The relationships between genes and DNA are best understood by mutation studies. You have studied about mutation and its effect in Chapter 5. Effects of large deletions and rearrangements in a segment of DNA are easy to comprehend.
It may result in loss or gain of a gene and so a function. The effect of point mutations will be explained here. A classical example of point mutation is a change of single base pair in the gene for beta globin chain that results in the change of amino acid residue glutamate to valine.
It results into a diseased condition called as sickle cell anemia. Effect of point mutations that inserts or deletes a base in structural gene can be better understood by following simple example.
Consider a statement that is made up of the following words each having three letters like genetic code.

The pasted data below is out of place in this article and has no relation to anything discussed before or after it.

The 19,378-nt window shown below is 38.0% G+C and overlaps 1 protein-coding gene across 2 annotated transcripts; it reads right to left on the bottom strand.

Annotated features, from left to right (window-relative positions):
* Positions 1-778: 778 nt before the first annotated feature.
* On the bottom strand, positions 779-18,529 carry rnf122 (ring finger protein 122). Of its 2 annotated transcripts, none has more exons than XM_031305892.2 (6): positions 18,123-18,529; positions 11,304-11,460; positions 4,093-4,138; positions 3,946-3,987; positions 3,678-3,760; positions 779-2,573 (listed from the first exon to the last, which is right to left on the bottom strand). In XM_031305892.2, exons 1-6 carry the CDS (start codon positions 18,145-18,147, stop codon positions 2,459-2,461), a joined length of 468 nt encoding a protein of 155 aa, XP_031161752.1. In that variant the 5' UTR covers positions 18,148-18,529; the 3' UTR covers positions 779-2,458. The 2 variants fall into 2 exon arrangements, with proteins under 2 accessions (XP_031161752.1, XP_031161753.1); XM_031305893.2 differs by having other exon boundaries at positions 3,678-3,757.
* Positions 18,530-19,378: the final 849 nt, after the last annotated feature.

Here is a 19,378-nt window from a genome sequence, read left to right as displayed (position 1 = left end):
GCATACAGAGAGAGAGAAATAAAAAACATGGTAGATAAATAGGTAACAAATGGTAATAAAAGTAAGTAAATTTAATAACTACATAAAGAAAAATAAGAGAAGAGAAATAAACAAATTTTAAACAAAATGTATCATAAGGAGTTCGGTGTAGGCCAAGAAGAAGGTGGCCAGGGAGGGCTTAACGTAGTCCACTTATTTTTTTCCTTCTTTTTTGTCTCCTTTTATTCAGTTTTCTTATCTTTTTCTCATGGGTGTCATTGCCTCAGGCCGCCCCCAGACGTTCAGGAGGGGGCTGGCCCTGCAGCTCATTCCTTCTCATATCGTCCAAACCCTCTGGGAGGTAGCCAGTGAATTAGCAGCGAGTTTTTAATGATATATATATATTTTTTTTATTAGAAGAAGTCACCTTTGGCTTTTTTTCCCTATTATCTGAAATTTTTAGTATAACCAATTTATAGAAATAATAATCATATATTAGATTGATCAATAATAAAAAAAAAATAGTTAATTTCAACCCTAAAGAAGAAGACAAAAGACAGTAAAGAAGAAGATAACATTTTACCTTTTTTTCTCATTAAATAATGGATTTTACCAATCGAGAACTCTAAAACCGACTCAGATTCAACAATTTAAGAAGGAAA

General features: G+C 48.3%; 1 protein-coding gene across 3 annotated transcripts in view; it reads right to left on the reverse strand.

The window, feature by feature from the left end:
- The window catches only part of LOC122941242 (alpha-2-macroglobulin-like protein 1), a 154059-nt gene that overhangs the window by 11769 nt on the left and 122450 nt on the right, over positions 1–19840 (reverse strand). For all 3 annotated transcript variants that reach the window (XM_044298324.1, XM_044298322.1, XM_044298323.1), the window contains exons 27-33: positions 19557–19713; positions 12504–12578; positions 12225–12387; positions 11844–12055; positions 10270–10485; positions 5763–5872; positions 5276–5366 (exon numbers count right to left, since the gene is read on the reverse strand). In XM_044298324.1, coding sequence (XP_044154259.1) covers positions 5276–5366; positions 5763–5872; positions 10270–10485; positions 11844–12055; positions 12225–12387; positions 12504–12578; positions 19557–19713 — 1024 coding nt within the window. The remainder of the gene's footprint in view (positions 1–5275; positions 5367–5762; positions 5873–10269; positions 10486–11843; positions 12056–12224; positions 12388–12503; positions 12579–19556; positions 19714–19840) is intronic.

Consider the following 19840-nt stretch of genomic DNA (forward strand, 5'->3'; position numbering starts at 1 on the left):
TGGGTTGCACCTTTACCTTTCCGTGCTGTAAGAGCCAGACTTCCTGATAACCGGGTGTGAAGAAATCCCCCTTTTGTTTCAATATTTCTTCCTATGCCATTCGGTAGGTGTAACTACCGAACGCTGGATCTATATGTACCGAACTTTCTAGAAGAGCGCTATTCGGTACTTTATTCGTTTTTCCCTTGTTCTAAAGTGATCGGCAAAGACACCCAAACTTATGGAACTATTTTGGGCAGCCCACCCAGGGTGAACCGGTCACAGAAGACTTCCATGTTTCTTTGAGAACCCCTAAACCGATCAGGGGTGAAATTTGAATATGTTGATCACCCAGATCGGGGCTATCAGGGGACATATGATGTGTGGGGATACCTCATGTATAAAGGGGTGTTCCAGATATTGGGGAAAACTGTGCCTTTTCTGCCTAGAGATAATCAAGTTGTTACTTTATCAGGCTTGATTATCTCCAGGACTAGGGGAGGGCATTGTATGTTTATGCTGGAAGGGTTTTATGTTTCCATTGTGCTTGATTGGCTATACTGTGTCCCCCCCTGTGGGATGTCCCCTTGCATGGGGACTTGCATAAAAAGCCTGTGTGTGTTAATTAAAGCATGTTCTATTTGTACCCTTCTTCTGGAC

RAM HAS RED CAP
If we insert a letter B in between HAS and RED and rearrange the statement, it would read as follows:
RAM HAS BRE DCA P
Similarly, if we now insert two letters at the same place, say BI'. Now it would read,
RAM HAS BIR EDC AP
Now we insert three letters together, say BIG, the statement would read
RAM HAS BIG RED CAP
The same exercise can be repeated, by deleting the letters R, E and D, one by one and rearranging the statement to make a triplet word.
RAM HAS EDC AP RAM HAS DCA P RAM HAS CAP
The conclusion from the above exercise is very obvious. Insertion or deletion of one or two bases changes the reading frame from the point of insertion or deletion.
Insertion or deletion of three or its multiple bases insert or delete one or multiple codon hence one or multiple amino acids, and reading frame remains unaltered from that point onwards. Such mutations are referred to as frame-shift insertion or deletion mutations. This forms the genetic basis of proof that codon is a triplet and it is read in a contiguous manner.